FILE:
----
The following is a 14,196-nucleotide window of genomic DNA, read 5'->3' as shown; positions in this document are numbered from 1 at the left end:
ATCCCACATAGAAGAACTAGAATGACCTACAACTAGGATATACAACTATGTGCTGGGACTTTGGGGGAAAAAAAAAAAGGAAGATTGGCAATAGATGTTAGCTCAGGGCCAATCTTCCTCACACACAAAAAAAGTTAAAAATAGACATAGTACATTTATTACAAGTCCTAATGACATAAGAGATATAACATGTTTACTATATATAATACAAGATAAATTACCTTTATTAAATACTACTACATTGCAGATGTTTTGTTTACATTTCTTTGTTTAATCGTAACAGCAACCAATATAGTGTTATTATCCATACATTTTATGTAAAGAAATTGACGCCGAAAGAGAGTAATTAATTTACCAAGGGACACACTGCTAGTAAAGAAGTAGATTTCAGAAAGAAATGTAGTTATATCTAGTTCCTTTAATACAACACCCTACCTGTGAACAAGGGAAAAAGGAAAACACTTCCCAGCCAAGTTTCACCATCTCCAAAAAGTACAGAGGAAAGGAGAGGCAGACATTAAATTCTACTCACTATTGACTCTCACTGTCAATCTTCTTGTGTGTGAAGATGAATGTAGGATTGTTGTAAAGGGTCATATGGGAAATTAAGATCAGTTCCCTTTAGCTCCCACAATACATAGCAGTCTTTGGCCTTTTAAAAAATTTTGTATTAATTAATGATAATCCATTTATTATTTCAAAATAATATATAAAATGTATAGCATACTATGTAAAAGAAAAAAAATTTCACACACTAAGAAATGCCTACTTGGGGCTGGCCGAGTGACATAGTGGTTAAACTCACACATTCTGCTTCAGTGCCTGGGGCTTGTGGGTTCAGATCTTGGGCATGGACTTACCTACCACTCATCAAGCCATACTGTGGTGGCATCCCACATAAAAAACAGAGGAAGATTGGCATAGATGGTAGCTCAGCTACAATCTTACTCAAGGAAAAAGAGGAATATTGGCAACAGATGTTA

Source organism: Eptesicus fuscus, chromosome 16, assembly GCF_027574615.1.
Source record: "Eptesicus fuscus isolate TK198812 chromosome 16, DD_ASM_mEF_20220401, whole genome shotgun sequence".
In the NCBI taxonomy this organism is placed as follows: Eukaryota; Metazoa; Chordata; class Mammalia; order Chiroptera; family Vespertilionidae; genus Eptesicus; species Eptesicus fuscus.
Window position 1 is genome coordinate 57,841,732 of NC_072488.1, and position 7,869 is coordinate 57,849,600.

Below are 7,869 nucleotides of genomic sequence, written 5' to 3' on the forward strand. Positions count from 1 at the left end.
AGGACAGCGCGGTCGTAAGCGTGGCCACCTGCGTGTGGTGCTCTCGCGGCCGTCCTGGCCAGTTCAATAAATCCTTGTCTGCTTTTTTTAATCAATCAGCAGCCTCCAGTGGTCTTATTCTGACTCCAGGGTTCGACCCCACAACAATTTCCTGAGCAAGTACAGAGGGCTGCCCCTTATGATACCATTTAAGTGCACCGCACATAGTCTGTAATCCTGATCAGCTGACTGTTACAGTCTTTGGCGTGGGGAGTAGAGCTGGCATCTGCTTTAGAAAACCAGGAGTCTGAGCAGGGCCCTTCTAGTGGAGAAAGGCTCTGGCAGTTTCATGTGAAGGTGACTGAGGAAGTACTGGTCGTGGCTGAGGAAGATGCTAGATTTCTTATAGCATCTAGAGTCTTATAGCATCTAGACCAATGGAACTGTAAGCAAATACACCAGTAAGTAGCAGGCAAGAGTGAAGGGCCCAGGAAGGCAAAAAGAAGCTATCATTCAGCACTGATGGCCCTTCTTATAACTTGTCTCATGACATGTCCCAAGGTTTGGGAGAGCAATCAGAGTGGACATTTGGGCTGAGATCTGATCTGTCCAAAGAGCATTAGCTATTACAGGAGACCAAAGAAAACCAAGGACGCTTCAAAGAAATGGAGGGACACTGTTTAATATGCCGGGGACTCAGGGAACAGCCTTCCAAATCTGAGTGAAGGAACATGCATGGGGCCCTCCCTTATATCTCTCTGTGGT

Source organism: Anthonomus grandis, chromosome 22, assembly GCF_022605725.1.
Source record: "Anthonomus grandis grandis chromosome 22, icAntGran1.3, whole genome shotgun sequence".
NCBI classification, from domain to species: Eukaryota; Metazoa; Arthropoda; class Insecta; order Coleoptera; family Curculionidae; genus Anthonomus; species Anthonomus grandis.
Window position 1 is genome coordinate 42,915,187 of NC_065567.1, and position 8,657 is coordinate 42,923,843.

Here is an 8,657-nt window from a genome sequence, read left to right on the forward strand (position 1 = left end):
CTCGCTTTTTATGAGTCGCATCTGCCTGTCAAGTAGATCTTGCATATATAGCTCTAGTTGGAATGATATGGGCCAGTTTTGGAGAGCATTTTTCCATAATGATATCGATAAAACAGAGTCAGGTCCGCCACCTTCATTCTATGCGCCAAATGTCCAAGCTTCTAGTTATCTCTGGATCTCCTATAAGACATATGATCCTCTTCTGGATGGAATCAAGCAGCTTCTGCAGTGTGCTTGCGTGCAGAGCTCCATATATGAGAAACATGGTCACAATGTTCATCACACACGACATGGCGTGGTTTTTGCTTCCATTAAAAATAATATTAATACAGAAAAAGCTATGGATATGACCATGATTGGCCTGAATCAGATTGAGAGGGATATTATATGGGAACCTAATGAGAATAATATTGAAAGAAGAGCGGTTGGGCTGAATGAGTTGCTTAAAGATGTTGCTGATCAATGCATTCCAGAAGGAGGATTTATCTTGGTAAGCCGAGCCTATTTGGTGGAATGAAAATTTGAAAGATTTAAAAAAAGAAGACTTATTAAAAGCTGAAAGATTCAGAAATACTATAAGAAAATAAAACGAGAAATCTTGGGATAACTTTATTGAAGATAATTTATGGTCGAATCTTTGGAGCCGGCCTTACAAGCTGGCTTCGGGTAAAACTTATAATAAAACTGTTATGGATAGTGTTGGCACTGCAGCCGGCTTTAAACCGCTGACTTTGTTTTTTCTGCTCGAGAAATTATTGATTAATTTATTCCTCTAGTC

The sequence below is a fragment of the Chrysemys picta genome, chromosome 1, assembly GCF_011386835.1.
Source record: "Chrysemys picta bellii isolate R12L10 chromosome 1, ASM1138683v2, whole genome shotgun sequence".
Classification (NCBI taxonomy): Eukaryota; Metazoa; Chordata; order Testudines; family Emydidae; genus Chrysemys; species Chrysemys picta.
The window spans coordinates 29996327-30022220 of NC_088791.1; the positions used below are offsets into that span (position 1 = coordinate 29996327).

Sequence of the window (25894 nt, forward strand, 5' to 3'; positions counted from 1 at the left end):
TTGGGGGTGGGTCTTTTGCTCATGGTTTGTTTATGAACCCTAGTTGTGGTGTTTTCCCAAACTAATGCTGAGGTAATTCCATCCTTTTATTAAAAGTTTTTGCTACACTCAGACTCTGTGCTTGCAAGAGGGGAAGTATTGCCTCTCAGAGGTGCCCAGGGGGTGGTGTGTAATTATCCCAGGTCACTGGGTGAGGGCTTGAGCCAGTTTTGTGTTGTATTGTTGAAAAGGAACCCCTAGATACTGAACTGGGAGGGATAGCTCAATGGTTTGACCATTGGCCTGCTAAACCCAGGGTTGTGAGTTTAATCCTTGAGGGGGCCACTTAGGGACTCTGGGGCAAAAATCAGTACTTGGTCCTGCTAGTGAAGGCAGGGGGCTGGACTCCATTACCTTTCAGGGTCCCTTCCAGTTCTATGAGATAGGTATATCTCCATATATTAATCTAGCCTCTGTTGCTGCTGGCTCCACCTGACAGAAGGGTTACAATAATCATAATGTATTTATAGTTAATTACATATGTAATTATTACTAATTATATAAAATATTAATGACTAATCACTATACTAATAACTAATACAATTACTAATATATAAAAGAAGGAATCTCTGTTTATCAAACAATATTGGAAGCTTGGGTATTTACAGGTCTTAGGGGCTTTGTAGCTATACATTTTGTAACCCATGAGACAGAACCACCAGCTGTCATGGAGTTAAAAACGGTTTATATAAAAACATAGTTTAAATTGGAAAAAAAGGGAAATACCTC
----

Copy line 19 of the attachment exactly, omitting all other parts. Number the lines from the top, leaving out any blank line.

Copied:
Sequence of the window (25894 nt, forward strand, 5' to 3'; positions counted from 1 at the left end):